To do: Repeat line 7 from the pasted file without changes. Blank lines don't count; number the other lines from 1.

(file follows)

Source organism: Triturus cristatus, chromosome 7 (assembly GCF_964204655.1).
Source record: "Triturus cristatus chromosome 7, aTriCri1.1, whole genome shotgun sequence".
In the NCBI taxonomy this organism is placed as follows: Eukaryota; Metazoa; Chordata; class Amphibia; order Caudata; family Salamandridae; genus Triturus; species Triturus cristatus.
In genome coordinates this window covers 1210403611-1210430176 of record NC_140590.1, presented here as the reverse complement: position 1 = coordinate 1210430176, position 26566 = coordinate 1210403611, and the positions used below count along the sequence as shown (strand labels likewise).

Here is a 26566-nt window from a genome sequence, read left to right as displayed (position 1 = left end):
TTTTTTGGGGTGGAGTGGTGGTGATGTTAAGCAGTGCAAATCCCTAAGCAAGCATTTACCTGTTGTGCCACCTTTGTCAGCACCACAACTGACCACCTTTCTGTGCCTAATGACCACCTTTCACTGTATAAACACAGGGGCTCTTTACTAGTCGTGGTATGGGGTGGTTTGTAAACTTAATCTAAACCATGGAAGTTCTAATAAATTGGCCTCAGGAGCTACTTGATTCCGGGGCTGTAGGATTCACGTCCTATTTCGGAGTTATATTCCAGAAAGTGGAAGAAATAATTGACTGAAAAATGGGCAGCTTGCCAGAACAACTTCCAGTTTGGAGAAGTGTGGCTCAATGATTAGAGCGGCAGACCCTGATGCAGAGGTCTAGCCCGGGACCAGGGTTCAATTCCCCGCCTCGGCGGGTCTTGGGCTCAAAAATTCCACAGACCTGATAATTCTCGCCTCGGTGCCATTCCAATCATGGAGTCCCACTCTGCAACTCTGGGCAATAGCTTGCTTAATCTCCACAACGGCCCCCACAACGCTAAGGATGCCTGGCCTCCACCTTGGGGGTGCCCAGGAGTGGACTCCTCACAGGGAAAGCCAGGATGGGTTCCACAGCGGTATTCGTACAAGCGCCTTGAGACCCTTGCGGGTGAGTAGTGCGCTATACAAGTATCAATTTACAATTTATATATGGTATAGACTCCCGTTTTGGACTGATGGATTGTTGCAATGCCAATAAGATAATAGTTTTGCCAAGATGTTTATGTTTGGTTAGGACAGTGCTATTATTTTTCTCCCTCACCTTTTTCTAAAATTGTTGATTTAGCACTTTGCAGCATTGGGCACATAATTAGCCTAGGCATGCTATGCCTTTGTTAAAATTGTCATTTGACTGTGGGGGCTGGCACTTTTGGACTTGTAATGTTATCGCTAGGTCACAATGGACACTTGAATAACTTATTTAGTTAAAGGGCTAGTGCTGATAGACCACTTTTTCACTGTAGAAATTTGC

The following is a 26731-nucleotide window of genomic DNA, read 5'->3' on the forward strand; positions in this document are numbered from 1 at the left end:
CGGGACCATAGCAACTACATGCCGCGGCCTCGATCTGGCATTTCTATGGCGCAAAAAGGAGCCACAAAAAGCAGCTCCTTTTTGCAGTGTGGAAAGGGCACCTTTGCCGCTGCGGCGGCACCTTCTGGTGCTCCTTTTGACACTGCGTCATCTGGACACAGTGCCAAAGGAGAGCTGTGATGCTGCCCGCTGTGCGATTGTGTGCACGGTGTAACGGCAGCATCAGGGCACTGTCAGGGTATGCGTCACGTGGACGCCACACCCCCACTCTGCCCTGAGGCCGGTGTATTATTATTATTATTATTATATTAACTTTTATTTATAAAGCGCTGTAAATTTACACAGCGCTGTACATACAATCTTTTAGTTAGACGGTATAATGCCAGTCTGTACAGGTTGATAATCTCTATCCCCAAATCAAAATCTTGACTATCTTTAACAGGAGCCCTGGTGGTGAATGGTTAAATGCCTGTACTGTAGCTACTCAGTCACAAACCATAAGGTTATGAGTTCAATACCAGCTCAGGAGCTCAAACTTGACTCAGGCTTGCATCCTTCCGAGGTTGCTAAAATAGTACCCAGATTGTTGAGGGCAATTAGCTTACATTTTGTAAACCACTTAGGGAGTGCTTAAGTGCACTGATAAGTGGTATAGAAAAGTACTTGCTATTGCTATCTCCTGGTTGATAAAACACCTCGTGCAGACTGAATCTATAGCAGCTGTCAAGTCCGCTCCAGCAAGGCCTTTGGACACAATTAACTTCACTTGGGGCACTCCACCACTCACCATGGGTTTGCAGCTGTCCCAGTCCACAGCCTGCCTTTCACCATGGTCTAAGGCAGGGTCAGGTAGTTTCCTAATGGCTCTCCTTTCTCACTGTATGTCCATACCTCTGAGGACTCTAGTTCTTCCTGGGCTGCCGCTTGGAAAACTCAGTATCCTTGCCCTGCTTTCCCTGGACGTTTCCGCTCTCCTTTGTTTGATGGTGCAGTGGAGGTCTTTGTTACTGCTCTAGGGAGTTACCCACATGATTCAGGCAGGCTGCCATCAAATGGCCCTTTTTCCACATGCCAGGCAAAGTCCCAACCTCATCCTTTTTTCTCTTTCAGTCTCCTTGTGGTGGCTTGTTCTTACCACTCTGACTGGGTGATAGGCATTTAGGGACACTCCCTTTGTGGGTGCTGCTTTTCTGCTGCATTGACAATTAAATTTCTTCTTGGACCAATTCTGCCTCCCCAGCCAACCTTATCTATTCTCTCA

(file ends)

The following is a 26731-nucleotide window of genomic DNA, read 5'->3' on the forward strand; positions in this document are numbered from 1 at the left end: